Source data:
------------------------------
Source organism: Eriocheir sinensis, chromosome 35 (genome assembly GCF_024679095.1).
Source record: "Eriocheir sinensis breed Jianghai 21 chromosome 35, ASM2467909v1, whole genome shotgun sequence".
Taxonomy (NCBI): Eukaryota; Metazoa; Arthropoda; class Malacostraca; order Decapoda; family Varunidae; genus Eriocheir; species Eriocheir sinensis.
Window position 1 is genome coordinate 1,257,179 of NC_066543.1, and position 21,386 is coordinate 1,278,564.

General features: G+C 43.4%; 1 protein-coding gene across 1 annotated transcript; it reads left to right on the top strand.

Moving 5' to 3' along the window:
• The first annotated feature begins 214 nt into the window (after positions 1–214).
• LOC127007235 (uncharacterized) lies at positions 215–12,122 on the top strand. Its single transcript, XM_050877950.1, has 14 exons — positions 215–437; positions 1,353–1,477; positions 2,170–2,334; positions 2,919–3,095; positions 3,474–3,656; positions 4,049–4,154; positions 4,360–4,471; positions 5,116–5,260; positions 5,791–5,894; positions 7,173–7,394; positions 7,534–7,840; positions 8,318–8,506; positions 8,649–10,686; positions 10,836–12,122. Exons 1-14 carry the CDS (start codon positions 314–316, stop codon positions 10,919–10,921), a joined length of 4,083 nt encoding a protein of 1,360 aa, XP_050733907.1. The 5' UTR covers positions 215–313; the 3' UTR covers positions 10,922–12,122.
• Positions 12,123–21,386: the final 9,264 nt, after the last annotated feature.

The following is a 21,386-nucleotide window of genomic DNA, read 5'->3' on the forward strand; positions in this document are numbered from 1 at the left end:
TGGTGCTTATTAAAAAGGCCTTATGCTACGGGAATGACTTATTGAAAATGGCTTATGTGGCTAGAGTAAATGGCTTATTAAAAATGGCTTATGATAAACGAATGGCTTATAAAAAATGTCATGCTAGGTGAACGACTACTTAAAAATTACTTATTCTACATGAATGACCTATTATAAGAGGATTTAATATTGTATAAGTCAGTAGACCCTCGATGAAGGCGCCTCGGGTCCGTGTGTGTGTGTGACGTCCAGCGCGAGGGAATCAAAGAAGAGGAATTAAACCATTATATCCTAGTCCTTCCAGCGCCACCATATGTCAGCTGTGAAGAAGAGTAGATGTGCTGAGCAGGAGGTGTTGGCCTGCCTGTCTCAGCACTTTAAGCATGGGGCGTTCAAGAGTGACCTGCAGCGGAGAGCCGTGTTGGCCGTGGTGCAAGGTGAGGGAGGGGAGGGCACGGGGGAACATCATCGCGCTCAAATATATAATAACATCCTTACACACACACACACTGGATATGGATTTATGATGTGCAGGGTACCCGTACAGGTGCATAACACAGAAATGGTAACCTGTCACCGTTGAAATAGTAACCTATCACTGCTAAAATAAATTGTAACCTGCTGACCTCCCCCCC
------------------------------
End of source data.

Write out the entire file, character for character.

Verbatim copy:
Source organism: Eriocheir sinensis, chromosome 35 (genome assembly GCF_024679095.1).
Source record: "Eriocheir sinensis breed Jianghai 21 chromosome 35, ASM2467909v1, whole genome shotgun sequence".
Taxonomy (NCBI): Eukaryota; Metazoa; Arthropoda; class Malacostraca; order Decapoda; family Varunidae; genus Eriocheir; species Eriocheir sinensis.
Window position 1 is genome coordinate 1,257,179 of NC_066543.1, and position 21,386 is coordinate 1,278,564.

General features: G+C 43.4%; 1 protein-coding gene across 1 annotated transcript; it reads left to right on the top strand.

Moving 5' to 3' along the window:
• The first annotated feature begins 214 nt into the window (after positions 1–214).
• LOC127007235 (uncharacterized) lies at positions 215–12,122 on the top strand. Its single transcript, XM_050877950.1, has 14 exons — positions 215–437; positions 1,353–1,477; positions 2,170–2,334; positions 2,919–3,095; positions 3,474–3,656; positions 4,049–4,154; positions 4,360–4,471; positions 5,116–5,260; positions 5,791–5,894; positions 7,173–7,394; positions 7,534–7,840; positions 8,318–8,506; positions 8,649–10,686; positions 10,836–12,122. Exons 1-14 carry the CDS (start codon positions 314–316, stop codon positions 10,919–10,921), a joined length of 4,083 nt encoding a protein of 1,360 aa, XP_050733907.1. The 5' UTR covers positions 215–313; the 3' UTR covers positions 10,922–12,122.
• Positions 12,123–21,386: the final 9,264 nt, after the last annotated feature.

The following is a 21,386-nucleotide window of genomic DNA, read 5'->3' on the forward strand; positions in this document are numbered from 1 at the left end:
TGGTGCTTATTAAAAAGGCCTTATGCTACGGGAATGACTTATTGAAAATGGCTTATGTGGCTAGAGTAAATGGCTTATTAAAAATGGCTTATGATAAACGAATGGCTTATAAAAAATGTCATGCTAGGTGAACGACTACTTAAAAATTACTTATTCTACATGAATGACCTATTATAAGAGGATTTAATATTGTATAAGTCAGTAGACCCTCGATGAAGGCGCCTCGGGTCCGTGTGTGTGTGTGACGTCCAGCGCGAGGGAATCAAAGAAGAGGAATTAAACCATTATATCCTAGTCCTTCCAGCGCCACCATATGTCAGCTGTGAAGAAGAGTAGATGTGCTGAGCAGGAGGTGTTGGCCTGCCTGTCTCAGCACTTTAAGCATGGGGCGTTCAAGAGTGACCTGCAGCGGAGAGCCGTGTTGGCCGTGGTGCAAGGTGAGGGAGGGGAGGGCACGGGGGAACATCATCGCGCTCAAATATATAATAACATCCTTACACACACACACACTGGATATGGATTTATGATGTGCAGGGTACCCGTACAGGTGCATAACACAGAAATGGTAACCTGTCACCGTTGAAATAGTAACCTATCACTGCTAAAATAAATTGTAACCTGCTGACCTCCCCCCC